Monogrammed accessories are a must-have for grandmillennials. While monograms may have once been seen as a dated or perhaps stuffy design element, true lovers of classic design know there is nothing more elegant. To help you master the etiquette of monogram use, we’ve put together a handy little reference guide.
Historically monograms were used only by the wealthiest members of society. They often included clues to the person’s place in the aristocracy and familial history.
Monograms have signified ownership throughout history—think of them as the earliest form of personal branding. In the Middle Ages, artists used them to mark their work and kings their currency. This practice proliferated throughout the highest ranks of society and reached its cultural zenith during the Victorian era, when the elite put their initials on anything and everything, developing a subculture of rules and taboos.
Meanwhile, artists introduced accompanying motifs so that each monogram was more akin to artwork than a label. Common motifs include botanical elements such as flowers and vines, regal elements like flags and crowns, and animal elements. Today many well-to-do couples combine monograms and motifs into custom watercolor crests, complete with design elements meaningful to them both.
Among the most popular monogram styles: A single initial is the most timeless, indicating ownership without frills or complications. For maximum impact, opt for a larger font. Double monograms are commonly used for a person’s first and last names, but they can also consist of the first initials of a married couple. Traditionalists, however, say that the only proper joint monograms for couples should show their shared surname (see below). Block monograms are perhaps the most popular, and three-letter versions are the most common of these. Etiquette dictates that the initial of the first name should be on the left, the middle initial on the right, and the initial of the surname between them, in a larger font. If you want all three initials to be the same size, then swap the positions of the middle initial and last-name initial. In cases where the individual has two middle names or a hyphenated last name, etiquette dictates showing all four initials across in order of appearance with no size change. Often with block monograms, the tendrils of each letter are interwoven with each other, resulting in what is called an interlocking monogram. Stacked monograms are used for individuals; the first and middle names are placed on top of each other, and the initial of the last name stands next to it. This style works well on luggage tags or fobs that have relatively little room. Joint monograms are typically used only by married or formally partnered people. Traditionally the initial of the wife’s first name went first, followed by the initial of the couple’s last name, with the initial of the husband’s given name last. Modern couples may wish to change that format or even opt for a stacked monogram.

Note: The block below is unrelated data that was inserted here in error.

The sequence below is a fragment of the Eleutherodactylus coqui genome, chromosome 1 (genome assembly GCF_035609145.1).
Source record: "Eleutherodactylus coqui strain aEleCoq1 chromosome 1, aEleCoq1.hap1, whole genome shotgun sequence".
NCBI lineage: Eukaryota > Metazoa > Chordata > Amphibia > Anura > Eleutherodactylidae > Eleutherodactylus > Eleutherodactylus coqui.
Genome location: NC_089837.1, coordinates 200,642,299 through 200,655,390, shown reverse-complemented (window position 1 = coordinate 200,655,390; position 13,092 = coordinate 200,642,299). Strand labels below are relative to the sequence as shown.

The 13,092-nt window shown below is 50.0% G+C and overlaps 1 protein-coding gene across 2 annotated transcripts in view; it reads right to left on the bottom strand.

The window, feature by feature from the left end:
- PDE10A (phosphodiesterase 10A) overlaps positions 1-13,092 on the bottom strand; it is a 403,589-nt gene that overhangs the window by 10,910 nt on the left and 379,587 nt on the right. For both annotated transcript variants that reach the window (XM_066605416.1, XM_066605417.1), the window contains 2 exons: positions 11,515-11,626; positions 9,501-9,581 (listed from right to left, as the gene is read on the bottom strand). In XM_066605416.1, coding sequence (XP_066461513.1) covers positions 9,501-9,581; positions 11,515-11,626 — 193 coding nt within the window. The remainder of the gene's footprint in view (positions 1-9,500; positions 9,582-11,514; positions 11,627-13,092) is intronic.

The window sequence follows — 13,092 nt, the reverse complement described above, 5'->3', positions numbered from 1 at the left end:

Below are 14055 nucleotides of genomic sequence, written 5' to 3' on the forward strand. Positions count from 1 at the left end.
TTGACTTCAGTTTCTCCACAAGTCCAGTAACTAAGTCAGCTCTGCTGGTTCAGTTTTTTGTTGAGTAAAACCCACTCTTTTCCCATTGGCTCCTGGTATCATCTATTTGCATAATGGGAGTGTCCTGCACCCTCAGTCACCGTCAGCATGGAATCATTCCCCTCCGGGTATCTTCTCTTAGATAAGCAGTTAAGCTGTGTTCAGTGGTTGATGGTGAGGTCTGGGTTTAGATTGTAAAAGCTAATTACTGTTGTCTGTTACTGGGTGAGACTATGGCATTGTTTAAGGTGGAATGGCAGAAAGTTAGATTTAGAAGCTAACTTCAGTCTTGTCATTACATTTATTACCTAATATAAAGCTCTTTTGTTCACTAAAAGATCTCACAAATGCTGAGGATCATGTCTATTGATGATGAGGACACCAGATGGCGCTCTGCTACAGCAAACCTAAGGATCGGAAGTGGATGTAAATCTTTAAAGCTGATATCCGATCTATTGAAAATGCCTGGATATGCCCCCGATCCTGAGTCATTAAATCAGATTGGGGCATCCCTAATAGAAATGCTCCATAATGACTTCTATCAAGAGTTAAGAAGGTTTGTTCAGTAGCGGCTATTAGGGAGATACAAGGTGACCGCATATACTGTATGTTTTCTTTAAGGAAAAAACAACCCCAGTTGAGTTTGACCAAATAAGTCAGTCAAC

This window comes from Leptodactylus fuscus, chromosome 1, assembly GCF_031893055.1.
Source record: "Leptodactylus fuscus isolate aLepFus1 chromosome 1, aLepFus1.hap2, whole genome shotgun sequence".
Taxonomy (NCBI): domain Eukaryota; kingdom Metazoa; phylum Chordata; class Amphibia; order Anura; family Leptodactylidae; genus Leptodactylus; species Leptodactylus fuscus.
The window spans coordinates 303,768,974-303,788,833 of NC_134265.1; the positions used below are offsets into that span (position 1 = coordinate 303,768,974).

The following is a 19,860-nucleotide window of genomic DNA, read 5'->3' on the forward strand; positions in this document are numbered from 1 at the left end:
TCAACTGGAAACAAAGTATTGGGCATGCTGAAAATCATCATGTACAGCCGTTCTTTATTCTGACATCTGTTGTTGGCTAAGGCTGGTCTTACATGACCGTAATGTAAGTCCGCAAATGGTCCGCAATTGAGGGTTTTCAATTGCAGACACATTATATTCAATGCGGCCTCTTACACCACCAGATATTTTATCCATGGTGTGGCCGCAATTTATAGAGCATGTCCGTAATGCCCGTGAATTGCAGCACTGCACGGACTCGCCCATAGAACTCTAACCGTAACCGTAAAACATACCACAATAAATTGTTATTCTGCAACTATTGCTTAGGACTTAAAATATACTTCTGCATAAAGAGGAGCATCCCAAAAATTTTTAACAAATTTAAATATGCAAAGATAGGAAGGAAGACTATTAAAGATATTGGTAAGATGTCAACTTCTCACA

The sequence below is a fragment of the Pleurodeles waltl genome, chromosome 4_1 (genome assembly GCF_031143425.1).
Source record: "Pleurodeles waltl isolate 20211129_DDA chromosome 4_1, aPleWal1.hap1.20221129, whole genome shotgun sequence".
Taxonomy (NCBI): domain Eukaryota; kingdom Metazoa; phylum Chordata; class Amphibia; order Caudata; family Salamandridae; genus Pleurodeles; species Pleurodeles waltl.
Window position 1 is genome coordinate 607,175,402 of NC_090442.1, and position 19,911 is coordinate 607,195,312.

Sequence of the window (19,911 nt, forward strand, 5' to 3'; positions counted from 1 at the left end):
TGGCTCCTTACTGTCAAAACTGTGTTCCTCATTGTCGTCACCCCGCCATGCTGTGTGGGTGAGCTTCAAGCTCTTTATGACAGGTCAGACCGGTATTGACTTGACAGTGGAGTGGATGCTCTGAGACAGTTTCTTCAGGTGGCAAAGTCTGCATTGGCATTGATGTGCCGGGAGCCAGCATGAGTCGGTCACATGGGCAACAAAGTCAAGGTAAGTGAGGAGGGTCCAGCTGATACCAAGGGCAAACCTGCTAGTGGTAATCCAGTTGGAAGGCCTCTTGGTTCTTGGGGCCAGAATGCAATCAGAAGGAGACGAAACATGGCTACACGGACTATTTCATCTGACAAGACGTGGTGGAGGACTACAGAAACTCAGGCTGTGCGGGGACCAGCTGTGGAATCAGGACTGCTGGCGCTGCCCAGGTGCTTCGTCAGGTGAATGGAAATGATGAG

Monogrammed pillows and towels make great gifts for college students, as they give a dorm an added layer of personality.